Federal Banking Regulators Issue 36-Hour Computer-Security Incident Notification Requirement

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As the federal government continues its whole-of-government response to cyber incidents, federal banking regulators took action to impose a new notice requirement on federally regulated banks. In November, the Federal Deposit Insurance Corporation (FDIC), the Office of the Comptroller of the Currency (OCC) and the Federal Reserve Board of Governors (“Board”) jointly issued a final rule that requires a federally regulated bank to notify its primary federal regulator within 36 hours after determining that a computer-security “notification incident” has occurred. We provide below a summary of the new notice requirement, which will apply to banking organizations and service providers starting in April 2022.

When does this final rule take effect?

The final rule takes effect on April 1, 2022, with full compliance extended to May 1, 2022. Regulators should provide supervised institutions logistics for notification in early 2022.[1]

Which organizations have to comply with this rule?

The rule applies to “banking organizations” and their “service providers,” and requires banking organizations to provide notification “as soon as possible” but, in any event, no later than 36 hours following an organization’s determination that a notification incident has occurred. The scope of banking organizations included under the ambit of each of these regulators varies, but it covers national banks, federal savings associations, and federal branches and agencies of foreign banks (OCC); insured state nonmember banks, insured state-licensed branches of foreign banks and insured state savings associations (FDIC); and U.S. bank holding companies and savings and loan holding companies, state member banks, U.S. operations of foreign banking organizations, and Edge Act and Agreement corporations (Board).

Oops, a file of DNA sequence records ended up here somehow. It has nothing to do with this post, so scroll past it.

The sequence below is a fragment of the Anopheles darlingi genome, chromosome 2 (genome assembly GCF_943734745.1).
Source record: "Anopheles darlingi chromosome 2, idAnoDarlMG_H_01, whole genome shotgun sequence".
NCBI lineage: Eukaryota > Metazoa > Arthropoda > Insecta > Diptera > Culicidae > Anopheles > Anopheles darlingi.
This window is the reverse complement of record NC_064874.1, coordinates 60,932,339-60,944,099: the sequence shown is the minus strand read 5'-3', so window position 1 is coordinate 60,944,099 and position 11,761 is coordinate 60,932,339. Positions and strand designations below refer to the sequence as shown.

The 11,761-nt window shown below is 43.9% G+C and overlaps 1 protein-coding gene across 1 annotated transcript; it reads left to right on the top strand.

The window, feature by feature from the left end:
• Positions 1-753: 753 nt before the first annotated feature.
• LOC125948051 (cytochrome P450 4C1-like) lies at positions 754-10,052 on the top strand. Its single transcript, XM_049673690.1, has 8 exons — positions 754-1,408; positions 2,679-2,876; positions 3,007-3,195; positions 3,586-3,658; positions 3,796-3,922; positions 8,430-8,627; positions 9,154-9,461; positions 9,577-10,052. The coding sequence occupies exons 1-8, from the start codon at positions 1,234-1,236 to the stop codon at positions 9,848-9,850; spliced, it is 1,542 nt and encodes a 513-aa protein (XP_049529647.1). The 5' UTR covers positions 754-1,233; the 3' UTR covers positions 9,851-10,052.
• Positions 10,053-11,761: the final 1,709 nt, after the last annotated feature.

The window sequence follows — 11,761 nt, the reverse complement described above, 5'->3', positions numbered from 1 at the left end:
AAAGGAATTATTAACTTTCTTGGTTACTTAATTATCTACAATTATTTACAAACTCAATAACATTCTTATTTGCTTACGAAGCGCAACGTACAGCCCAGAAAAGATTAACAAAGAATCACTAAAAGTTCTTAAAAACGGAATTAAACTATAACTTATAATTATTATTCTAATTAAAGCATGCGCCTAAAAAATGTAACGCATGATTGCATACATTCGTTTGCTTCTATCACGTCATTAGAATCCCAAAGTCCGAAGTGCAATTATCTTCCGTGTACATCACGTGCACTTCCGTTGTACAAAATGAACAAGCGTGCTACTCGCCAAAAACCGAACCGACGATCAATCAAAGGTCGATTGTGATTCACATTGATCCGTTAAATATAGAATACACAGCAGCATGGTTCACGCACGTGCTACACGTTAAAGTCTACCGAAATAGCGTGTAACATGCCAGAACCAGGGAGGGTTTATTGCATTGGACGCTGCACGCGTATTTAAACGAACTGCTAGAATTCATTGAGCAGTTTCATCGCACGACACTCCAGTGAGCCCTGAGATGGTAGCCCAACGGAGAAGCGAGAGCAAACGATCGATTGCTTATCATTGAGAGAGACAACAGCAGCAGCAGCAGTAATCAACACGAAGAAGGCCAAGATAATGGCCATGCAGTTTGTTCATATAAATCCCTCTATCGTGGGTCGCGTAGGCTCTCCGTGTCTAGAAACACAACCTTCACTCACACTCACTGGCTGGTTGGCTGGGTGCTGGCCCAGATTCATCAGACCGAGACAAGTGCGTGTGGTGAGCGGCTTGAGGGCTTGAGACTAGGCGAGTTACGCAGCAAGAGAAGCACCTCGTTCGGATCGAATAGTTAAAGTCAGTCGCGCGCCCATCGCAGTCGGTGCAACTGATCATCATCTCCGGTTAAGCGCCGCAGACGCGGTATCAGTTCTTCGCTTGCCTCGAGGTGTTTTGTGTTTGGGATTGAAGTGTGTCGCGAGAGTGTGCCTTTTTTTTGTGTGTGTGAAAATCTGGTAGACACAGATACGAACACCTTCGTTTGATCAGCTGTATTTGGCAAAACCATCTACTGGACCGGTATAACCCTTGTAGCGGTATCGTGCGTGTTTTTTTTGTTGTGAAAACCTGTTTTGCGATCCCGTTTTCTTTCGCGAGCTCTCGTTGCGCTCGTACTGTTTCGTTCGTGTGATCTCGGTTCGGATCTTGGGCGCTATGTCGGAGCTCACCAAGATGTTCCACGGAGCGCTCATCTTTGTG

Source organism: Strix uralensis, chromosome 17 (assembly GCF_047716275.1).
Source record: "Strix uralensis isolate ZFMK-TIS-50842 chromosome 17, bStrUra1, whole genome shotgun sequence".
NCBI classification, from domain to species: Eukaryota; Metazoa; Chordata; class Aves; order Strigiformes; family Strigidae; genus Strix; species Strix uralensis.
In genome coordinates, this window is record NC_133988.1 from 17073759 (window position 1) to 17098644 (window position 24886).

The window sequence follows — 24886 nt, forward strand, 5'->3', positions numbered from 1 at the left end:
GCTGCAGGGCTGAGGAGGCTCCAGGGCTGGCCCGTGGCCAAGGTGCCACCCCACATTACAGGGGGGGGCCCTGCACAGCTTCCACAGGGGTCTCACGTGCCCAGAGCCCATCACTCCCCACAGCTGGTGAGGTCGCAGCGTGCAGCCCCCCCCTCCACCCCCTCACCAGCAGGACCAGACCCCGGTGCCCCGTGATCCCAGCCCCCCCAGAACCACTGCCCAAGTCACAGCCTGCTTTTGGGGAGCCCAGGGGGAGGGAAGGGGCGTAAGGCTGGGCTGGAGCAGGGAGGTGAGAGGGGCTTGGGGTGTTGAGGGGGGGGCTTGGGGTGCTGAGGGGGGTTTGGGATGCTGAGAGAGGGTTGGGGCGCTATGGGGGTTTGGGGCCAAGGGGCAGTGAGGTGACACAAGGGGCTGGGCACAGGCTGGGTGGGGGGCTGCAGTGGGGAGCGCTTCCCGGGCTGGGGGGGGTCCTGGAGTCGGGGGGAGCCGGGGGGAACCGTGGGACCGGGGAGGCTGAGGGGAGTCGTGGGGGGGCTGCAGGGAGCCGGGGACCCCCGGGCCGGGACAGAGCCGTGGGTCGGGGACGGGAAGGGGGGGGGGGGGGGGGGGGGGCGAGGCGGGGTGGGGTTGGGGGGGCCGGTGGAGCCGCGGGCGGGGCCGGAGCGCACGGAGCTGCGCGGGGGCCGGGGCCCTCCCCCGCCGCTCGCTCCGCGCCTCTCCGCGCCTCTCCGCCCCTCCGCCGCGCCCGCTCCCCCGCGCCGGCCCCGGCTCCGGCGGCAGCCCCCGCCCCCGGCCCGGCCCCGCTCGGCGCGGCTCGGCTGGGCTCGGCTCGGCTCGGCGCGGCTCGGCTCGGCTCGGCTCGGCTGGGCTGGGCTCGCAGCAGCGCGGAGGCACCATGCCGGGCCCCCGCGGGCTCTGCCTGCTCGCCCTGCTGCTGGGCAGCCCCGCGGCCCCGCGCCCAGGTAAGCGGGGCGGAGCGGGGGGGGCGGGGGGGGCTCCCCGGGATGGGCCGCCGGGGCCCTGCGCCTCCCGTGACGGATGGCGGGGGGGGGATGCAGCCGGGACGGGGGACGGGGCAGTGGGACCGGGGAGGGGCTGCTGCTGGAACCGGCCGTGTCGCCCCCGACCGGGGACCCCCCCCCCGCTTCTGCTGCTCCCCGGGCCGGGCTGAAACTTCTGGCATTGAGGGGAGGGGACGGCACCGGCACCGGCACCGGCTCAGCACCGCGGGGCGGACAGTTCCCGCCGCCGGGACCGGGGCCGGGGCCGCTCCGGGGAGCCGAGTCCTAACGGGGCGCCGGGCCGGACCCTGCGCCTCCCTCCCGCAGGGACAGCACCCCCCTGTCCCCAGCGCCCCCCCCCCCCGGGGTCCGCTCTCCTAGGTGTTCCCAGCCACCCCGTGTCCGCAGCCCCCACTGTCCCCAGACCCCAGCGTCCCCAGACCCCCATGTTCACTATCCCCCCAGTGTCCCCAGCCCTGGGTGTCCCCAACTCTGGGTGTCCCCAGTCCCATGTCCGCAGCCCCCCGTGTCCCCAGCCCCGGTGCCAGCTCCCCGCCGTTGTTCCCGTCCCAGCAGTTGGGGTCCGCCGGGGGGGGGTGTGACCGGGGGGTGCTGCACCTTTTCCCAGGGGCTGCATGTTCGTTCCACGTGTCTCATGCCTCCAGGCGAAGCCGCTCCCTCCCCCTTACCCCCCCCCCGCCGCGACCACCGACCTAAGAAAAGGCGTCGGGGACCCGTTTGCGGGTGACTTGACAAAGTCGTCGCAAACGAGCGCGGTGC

How does the rule affect banking service providers?

The rule requires banking service providers to notify the banking organizations to which they provide service of computer-security incidents as soon as possible after determining that a computer-security incident “has caused, or is reasonably likely to cause, a material service disruption of degradation for four or more hours.” Service providers are to notify “at least one bank-designated point of contact at each affected banking organization customer” about these incidents. However, if the banking organization has not previously provided a bank-designated point of contact, the notifications can be directed through any reasonable means to the CEO and CIO of the banking organization or to two individuals with comparable responsibilities. The notification requirement does not apply to scheduled maintenance, testing or software updates previously communicated to a banking organization, suggesting that providers should provide notice if the maintenance, testing or software update would take at least four hours.

What are notification incidents under the rule?

Under the rule, notification incidents are computer-security incidents that materially disrupt or degrade, or are reasonably likely to materially disrupt or degrade, a banking organization’s: